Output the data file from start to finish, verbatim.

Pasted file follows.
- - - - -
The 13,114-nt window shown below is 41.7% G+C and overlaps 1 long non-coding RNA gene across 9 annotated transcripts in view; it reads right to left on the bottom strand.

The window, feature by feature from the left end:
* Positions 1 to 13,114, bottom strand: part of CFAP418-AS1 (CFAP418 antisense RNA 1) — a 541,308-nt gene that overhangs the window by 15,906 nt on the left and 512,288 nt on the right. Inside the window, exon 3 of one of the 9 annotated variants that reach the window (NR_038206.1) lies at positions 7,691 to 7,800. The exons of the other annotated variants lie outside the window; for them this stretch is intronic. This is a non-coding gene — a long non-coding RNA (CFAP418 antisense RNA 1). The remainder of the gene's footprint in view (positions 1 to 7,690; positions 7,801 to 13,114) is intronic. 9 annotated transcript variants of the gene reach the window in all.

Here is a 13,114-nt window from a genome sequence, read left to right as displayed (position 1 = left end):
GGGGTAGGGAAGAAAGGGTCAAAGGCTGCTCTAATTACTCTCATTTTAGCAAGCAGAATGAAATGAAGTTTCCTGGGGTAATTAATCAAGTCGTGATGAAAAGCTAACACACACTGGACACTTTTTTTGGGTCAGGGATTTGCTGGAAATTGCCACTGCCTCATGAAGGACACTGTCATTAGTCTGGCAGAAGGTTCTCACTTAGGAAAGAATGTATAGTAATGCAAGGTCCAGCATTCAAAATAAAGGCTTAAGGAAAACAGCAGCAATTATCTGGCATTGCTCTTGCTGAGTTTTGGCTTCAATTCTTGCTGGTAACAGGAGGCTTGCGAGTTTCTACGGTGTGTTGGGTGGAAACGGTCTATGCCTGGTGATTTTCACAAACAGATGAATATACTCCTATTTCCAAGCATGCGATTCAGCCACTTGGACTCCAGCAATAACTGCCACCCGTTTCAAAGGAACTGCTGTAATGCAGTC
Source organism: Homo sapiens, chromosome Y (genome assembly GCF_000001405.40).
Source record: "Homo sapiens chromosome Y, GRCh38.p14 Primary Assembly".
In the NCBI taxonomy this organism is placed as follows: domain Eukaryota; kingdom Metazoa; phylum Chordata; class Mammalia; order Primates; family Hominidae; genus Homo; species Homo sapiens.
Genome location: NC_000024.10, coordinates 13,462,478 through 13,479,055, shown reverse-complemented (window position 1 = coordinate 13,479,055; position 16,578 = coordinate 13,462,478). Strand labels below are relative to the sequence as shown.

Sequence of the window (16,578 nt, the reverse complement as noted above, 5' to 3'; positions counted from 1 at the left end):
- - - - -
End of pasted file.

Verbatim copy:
The 13,114-nt window shown below is 41.7% G+C and overlaps 1 long non-coding RNA gene across 9 annotated transcripts in view; it reads right to left on the bottom strand.

The window, feature by feature from the left end:
* Positions 1 to 13,114, bottom strand: part of CFAP418-AS1 (CFAP418 antisense RNA 1) — a 541,308-nt gene that overhangs the window by 15,906 nt on the left and 512,288 nt on the right. Inside the window, exon 3 of one of the 9 annotated variants that reach the window (NR_038206.1) lies at positions 7,691 to 7,800. The exons of the other annotated variants lie outside the window; for them this stretch is intronic. This is a non-coding gene — a long non-coding RNA (CFAP418 antisense RNA 1). The remainder of the gene's footprint in view (positions 1 to 7,690; positions 7,801 to 13,114) is intronic. 9 annotated transcript variants of the gene reach the window in all.

Here is a 13,114-nt window from a genome sequence, read left to right as displayed (position 1 = left end):
GGGGTAGGGAAGAAAGGGTCAAAGGCTGCTCTAATTACTCTCATTTTAGCAAGCAGAATGAAATGAAGTTTCCTGGGGTAATTAATCAAGTCGTGATGAAAAGCTAACACACACTGGACACTTTTTTTGGGTCAGGGATTTGCTGGAAATTGCCACTGCCTCATGAAGGACACTGTCATTAGTCTGGCAGAAGGTTCTCACTTAGGAAAGAATGTATAGTAATGCAAGGTCCAGCATTCAAAATAAAGGCTTAAGGAAAACAGCAGCAATTATCTGGCATTGCTCTTGCTGAGTTTTGGCTTCAATTCTTGCTGGTAACAGGAGGCTTGCGAGTTTCTACGGTGTGTTGGGTGGAAACGGTCTATGCCTGGTGATTTTCACAAACAGATGAATATACTCCTATTTCCAAGCATGCGATTCAGCCACTTGGACTCCAGCAATAACTGCCACCCGTTTCAAAGGAACTGCTGTAATGCAGTC
Source organism: Homo sapiens, chromosome Y (genome assembly GCF_000001405.40).
Source record: "Homo sapiens chromosome Y, GRCh38.p14 Primary Assembly".
In the NCBI taxonomy this organism is placed as follows: domain Eukaryota; kingdom Metazoa; phylum Chordata; class Mammalia; order Primates; family Hominidae; genus Homo; species Homo sapiens.
Genome location: NC_000024.10, coordinates 13,462,478 through 13,479,055, shown reverse-complemented (window position 1 = coordinate 13,479,055; position 16,578 = coordinate 13,462,478). Strand labels below are relative to the sequence as shown.

Sequence of the window (16,578 nt, the reverse complement as noted above, 5' to 3'; positions counted from 1 at the left end):